Coffee in a Black Hole

What I never understood was the old wallpaper,

Probably saturated with coffee, and moisture, and mold; bulging and peeling at the edges.

That ornate Victorian print has no right hanging here:

The utter injustice of it all;

Every metal chair from a different flea market; shards of eggshells go unnoticed in the lavender scones;

The lock on the customer restroom had been broken for years; so it stands empty because trust is a freighting concept. They don’t even take credit cards anymore.

The bulbs are bare, and only half of them burn on any given day.

The coffee here scorches the same way every time:

It has a compelled interest in seeing us hurt, and we like that attention.

This place has to be shut down, plastered up, and covered in sheets for the rest of eternity; allowed to dissolve into nothingness, where even the weary, static time and space will decay into dust.

Decades will pass and the first black hole on earth is discovered.

Science gods are forgotten, and a memorial is made.

“Sadness made everything disappear,” they tell the tourist hordes, “Unimaginable pain made the entire place collapse.”  

The tourists remember the waiver they signed, realizing the lawlessness of the whole situation.

They panic; their stomachs give a definitive lurch, and they go home.

Darkness has a way of invading the deepest parts of the human mind.

Sometimes a few pieces of wallpaper flutter out from the abyss, as weightless as angels;

Sometimes a hesitant fire erupts around the edges and is quickly killed by the strain of existing;

Sometimes a lonely traveler stands behind the yellow caution tape for hours and hours, listening to the black hole’s secrets; and, overcome and blinded with its startling beauty, he dives in.

He falls, faster than the speed of light, into an infinity greater than himself.

Eventually, he forgets about his body; his memories are left behind, but he is finally happy.


Nobody on earth remembers him.

Eventually, the tourists stop coming. The black hole is filled with cement, and a supermarket is built on top.

A few years later, a customer deciding between pinto or lima beans vanishes; the cans fall to the floor.

The next day, everything vanishes.


Only the corrupt laws of physics remain, laughing, waiting for the Next Big Bang.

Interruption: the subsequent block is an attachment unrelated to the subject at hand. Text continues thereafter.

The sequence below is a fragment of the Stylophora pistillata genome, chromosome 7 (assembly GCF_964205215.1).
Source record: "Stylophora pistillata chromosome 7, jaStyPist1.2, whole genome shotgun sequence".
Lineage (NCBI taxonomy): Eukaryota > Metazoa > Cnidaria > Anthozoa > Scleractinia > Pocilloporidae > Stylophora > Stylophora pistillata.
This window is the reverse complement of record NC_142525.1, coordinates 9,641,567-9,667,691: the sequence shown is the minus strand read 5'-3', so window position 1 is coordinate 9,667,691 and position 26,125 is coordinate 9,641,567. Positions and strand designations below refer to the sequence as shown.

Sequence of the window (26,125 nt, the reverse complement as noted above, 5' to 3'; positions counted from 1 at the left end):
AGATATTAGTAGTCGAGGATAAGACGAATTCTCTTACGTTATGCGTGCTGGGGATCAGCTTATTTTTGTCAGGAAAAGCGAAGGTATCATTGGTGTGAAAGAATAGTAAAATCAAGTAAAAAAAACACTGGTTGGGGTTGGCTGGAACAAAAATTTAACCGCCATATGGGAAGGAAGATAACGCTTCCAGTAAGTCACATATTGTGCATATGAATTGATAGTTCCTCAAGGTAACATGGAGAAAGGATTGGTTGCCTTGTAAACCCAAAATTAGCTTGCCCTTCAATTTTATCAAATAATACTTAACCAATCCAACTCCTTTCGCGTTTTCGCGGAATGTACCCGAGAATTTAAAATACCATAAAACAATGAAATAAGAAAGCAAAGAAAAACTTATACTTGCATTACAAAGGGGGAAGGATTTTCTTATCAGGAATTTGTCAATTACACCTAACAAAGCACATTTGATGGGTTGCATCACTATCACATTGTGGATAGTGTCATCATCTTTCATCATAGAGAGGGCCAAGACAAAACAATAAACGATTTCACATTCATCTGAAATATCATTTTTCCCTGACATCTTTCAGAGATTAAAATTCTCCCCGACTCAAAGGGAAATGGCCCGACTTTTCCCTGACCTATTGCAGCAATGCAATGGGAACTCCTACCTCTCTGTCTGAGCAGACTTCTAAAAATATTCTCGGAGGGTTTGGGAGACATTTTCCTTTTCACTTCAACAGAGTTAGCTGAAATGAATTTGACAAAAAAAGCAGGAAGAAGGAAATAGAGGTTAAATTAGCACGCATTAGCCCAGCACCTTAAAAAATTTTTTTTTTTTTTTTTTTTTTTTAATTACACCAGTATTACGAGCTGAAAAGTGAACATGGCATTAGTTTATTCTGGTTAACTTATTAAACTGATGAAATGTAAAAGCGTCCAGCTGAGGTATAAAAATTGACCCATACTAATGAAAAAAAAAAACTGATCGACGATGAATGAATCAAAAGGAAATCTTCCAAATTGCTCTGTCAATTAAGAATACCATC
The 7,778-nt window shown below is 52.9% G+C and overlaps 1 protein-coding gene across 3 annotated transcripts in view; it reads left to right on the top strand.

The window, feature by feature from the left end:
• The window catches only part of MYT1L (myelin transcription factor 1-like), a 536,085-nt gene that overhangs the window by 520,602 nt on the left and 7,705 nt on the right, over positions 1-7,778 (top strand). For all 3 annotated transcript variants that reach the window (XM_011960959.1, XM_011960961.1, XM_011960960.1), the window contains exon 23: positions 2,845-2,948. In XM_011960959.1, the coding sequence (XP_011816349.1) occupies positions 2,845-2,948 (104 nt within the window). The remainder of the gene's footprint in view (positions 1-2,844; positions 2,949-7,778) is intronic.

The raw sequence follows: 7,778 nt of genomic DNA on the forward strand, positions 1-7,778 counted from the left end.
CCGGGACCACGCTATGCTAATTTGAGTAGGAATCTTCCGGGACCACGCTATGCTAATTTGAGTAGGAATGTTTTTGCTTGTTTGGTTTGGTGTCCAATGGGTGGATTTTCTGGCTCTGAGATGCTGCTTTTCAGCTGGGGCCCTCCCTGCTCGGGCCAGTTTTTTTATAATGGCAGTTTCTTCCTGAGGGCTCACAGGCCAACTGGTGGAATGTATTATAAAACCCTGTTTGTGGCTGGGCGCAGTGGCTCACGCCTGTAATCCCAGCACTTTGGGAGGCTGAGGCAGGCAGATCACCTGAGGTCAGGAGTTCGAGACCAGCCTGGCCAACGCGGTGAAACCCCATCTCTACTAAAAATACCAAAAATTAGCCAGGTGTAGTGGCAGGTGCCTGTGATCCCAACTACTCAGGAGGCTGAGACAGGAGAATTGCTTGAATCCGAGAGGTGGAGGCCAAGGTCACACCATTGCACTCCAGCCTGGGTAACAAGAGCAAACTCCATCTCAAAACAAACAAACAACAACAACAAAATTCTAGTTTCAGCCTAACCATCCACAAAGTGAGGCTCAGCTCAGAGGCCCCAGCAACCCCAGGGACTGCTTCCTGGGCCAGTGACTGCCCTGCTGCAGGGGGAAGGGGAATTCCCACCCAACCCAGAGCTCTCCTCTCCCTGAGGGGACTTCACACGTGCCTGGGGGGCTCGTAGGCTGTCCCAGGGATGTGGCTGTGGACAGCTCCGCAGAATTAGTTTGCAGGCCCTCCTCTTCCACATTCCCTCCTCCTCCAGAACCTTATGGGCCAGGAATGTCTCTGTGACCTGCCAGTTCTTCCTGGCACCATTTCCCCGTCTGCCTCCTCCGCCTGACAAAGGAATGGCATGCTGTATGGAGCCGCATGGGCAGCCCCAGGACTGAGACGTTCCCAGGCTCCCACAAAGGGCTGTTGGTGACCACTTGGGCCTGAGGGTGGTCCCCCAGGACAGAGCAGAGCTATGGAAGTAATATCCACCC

But the Next Big Bang never comes.

The void stands still.

Inspired by this Prompt


18 thoughts on “Coffee in a Black Hole

    1. Thank you! I think the coffee shop I talk about here is a combination of few that I had been to; slightly exaggerated, of course. Yet something about it as a whole feels so familiar; I can’t figure out why, though.

      Liked by 1 person

      1. “a very observant person, but unaware of the bigger picture behind my thoughts.”

        Kat, that can be accurately said of just about any highly intelligent and highly observant young person. Almost no one figures out the big picture in their teens or 20s. It’s just close to humanly impossible. Too much data has to first be observed and then thoroughly digested. As you get into your 30s, you begin to get an idea something bigger is afoot. But even then, most people will find out the ideas of their 30s don’t stand up in later years.

        As McCoy says to Kirk in one of the movies, “The damn truth is you die just about when it all starts making sense.”

        Here’s why the fact you can’t really know the big picture at your age might be of surprising importance to you: As you get older, the pleasure of understanding things begins to mount. By my age, Kat, it’s like being bathed in a warm ocean every day. It’s not like an orgasm or anything, but it’s pretty close to happiness all by itself.

        So why can’t old people simply tell young people the big picture?. Well, old people have been trying to do that ever since our ancestors learned to speak. Alas! It’s easy enough to impart facts, but damn hard to impart wisdom. Especially, wisdom about the most important things in life.

        If none of that makes any real sense to you now, worry not — it will someday.

        Liked by 1 person

      2. I was thinking about this comment for the last couple of days and perhaps I don’t really understand it because I don’t know what I don’t know. I have no idea what wisdom really is, but I guess I have something to look forward to.

        Liked by 1 person

      3. Just to make sure I got my point across with clarity. I could easily tell you Kat that you need to work your butt off at being true to yourself. At finding out who you are and then becoming as true to that person as you reasonably can while yet remaining socially and environmentally responsible. I can tell you that, you can believe it, you can even try to do it and largely succeed, but you will not fully appreciate how important that was in your life until you’re pretty old.

        Bonnie Ware, an end-of-life nurse, used to interview her patients as they were dying. Guess what! The number one regret that nearly everyone of them had was, “I wasn’t true enough to me. I spent too much time and effort living up to other people’s standards.” Number one regret.

        Liked by 1 person

      4. But what does it really mean to stay true to oneself? How is possible to truly understand ourselves outside of the social conventions and institutions that we are unavoidably and permanently bound to?


  1. I enjoyed that, really good writing – it got me thinking, I felt quite relieved during the passage where nobody on earth remembers him, I don’t remember reading anything like it before, so well done! 🙂

    Liked by 2 people

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